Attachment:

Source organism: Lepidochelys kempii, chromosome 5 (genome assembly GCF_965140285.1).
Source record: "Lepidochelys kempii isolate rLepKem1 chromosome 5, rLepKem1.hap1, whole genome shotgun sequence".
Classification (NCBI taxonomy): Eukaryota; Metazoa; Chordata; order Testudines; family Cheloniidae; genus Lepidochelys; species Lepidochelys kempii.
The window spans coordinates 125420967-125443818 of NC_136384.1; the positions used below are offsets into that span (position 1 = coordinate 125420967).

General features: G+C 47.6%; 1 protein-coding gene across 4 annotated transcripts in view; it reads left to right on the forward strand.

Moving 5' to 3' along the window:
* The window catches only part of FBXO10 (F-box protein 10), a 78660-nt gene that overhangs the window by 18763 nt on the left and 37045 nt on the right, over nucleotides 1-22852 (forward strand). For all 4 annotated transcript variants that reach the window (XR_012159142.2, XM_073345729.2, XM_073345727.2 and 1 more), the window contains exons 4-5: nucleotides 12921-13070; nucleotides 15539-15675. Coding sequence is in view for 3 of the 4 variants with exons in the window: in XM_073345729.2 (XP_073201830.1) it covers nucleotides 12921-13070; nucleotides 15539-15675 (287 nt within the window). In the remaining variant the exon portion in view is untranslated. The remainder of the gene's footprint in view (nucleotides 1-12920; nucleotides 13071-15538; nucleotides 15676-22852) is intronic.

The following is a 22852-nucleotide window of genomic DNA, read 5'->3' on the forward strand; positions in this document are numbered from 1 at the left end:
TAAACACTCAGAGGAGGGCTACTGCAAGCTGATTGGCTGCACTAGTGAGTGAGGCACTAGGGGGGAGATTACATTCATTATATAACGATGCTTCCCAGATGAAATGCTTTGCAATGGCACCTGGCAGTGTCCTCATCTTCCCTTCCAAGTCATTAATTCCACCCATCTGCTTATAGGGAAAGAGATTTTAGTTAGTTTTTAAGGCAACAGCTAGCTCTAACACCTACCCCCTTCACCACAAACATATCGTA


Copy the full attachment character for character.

Source organism: Lepidochelys kempii, chromosome 5 (genome assembly GCF_965140285.1).
Source record: "Lepidochelys kempii isolate rLepKem1 chromosome 5, rLepKem1.hap1, whole genome shotgun sequence".
Classification (NCBI taxonomy): Eukaryota; Metazoa; Chordata; order Testudines; family Cheloniidae; genus Lepidochelys; species Lepidochelys kempii.
The window spans coordinates 125420967-125443818 of NC_136384.1; the positions used below are offsets into that span (position 1 = coordinate 125420967).

General features: G+C 47.6%; 1 protein-coding gene across 4 annotated transcripts in view; it reads left to right on the forward strand.

Moving 5' to 3' along the window:
* The window catches only part of FBXO10 (F-box protein 10), a 78660-nt gene that overhangs the window by 18763 nt on the left and 37045 nt on the right, over nucleotides 1-22852 (forward strand). For all 4 annotated transcript variants that reach the window (XR_012159142.2, XM_073345729.2, XM_073345727.2 and 1 more), the window contains exons 4-5: nucleotides 12921-13070; nucleotides 15539-15675. Coding sequence is in view for 3 of the 4 variants with exons in the window: in XM_073345729.2 (XP_073201830.1) it covers nucleotides 12921-13070; nucleotides 15539-15675 (287 nt within the window). In the remaining variant the exon portion in view is untranslated. The remainder of the gene's footprint in view (nucleotides 1-12920; nucleotides 13071-15538; nucleotides 15676-22852) is intronic.

The following is a 22852-nucleotide window of genomic DNA, read 5'->3' on the forward strand; positions in this document are numbered from 1 at the left end:
TAAACACTCAGAGGAGGGCTACTGCAAGCTGATTGGCTGCACTAGTGAGTGAGGCACTAGGGGGGAGATTACATTCATTATATAACGATGCTTCCCAGATGAAATGCTTTGCAATGGCACCTGGCAGTGTCCTCATCTTCCCTTCCAAGTCATTAATTCCACCCATCTGCTTATAGGGAAAGAGATTTTAGTTAGTTTTTAAGGCAACAGCTAGCTCTAACACCTACCCCCTTCACCACAAACATATCGTA